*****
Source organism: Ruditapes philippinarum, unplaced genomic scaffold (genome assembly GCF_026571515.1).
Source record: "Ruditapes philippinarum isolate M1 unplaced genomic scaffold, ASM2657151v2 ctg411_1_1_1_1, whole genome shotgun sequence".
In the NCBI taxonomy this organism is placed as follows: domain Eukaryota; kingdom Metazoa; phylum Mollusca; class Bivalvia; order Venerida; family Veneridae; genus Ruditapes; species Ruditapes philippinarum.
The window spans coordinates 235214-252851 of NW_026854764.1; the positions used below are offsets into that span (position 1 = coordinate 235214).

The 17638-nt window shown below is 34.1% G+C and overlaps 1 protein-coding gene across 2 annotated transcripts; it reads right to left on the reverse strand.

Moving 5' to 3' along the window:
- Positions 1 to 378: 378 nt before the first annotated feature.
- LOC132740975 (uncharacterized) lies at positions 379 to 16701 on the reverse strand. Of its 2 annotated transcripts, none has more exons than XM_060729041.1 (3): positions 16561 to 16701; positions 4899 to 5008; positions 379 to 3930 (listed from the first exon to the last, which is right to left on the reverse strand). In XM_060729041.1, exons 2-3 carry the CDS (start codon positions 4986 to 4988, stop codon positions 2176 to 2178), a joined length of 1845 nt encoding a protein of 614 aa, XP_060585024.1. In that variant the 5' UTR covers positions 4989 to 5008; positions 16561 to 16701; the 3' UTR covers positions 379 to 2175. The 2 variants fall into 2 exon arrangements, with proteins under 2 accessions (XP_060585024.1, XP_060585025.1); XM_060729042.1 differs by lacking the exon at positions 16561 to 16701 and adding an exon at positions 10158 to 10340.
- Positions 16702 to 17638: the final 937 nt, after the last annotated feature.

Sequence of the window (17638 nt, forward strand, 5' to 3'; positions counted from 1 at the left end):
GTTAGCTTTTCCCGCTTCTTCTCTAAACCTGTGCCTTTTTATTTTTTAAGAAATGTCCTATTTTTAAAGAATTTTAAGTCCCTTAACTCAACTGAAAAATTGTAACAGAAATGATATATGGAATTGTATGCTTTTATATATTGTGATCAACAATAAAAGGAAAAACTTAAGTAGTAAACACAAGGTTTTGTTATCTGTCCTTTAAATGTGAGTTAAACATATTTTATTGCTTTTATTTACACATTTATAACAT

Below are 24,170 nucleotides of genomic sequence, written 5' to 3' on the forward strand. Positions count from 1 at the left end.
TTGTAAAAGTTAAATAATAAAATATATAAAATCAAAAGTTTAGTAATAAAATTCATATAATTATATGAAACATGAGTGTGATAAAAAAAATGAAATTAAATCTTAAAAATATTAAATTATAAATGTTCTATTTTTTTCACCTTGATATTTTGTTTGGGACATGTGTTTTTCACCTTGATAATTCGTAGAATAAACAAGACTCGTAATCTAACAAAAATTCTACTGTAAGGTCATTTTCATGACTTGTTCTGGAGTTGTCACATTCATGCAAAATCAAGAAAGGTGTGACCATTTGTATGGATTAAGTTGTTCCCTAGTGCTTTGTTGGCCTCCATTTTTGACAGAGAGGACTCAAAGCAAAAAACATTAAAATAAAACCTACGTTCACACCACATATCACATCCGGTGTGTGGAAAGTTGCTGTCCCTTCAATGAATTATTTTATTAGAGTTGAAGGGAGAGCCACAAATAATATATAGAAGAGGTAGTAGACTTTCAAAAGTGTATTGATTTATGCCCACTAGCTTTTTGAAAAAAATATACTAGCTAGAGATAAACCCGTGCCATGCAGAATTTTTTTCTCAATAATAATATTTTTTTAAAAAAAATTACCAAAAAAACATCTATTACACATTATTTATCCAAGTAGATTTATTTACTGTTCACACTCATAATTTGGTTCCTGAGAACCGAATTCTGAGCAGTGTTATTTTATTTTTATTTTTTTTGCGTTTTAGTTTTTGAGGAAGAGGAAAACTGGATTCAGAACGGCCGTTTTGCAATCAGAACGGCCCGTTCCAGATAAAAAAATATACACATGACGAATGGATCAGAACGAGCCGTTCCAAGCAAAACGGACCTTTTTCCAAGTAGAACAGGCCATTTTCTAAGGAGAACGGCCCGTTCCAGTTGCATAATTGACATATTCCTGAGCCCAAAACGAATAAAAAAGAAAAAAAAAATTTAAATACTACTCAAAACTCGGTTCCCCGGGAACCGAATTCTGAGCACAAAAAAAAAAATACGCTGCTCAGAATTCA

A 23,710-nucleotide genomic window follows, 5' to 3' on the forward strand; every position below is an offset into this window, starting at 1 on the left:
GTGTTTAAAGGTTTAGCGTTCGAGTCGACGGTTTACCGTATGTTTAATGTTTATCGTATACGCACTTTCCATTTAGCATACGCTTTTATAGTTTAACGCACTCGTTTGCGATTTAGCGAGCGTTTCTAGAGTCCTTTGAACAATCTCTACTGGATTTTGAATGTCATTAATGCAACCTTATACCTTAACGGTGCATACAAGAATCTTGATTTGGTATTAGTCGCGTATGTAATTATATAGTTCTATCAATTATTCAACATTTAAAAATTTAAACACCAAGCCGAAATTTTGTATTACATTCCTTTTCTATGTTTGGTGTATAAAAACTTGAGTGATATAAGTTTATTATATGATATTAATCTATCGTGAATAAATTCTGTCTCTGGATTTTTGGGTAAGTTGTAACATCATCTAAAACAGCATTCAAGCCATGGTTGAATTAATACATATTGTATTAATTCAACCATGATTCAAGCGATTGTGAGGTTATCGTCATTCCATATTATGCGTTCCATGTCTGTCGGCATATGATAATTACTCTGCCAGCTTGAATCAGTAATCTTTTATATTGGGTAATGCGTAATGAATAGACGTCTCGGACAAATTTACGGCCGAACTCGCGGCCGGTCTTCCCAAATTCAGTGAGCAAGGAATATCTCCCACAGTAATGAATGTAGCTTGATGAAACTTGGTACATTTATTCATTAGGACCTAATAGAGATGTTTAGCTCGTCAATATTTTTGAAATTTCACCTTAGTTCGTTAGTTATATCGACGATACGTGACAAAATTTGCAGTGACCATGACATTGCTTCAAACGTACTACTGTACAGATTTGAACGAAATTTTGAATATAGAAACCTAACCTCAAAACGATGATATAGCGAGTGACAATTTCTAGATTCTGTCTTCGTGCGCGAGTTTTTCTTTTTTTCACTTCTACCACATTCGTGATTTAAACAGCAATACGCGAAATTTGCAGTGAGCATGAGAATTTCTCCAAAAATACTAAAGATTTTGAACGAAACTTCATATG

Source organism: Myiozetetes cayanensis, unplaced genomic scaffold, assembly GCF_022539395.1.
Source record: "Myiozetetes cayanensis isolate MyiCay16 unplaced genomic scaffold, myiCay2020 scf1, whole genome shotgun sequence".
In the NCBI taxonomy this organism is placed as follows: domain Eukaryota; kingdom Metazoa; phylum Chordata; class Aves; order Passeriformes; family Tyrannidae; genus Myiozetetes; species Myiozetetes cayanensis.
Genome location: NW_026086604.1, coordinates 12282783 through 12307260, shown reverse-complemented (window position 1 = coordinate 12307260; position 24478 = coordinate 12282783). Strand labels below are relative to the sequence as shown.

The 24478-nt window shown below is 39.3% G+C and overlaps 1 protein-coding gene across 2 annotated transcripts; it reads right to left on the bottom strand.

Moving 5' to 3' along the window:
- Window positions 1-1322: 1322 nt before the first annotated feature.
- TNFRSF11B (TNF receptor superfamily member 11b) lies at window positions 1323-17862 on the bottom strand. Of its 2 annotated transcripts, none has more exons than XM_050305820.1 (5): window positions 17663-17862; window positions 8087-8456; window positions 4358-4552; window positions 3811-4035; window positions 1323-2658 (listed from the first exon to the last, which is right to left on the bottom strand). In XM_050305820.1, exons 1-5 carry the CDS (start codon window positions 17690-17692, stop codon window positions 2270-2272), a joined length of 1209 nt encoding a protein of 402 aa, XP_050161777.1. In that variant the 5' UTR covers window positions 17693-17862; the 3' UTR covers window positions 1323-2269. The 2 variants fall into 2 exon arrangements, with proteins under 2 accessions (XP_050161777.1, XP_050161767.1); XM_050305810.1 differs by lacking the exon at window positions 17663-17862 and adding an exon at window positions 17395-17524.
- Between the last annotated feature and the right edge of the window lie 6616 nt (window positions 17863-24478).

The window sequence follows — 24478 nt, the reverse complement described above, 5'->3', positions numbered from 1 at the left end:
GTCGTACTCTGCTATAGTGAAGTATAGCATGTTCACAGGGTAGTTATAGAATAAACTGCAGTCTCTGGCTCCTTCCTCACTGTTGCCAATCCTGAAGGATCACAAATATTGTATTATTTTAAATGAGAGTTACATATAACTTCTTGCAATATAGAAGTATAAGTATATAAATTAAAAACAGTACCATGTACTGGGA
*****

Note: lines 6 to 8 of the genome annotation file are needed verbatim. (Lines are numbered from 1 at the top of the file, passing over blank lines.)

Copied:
Moving 5' to 3' along the window:
- Positions 1 to 378: 378 nt before the first annotated feature.
- LOC132740975 (uncharacterized) lies at positions 379 to 16701 on the reverse strand. Of its 2 annotated transcripts, none has more exons than XM_060729041.1 (3): positions 16561 to 16701; positions 4899 to 5008; positions 379 to 3930 (listed from the first exon to the last, which is right to left on the reverse strand). In XM_060729041.1, exons 2-3 carry the CDS (start codon positions 4986 to 4988, stop codon positions 2176 to 2178), a joined length of 1845 nt encoding a protein of 614 aa, XP_060585024.1. In that variant the 5' UTR covers positions 4989 to 5008; positions 16561 to 16701; the 3' UTR covers positions 379 to 2175. The 2 variants fall into 2 exon arrangements, with proteins under 2 accessions (XP_060585024.1, XP_060585025.1); XM_060729042.1 differs by lacking the exon at positions 16561 to 16701 and adding an exon at positions 10158 to 10340.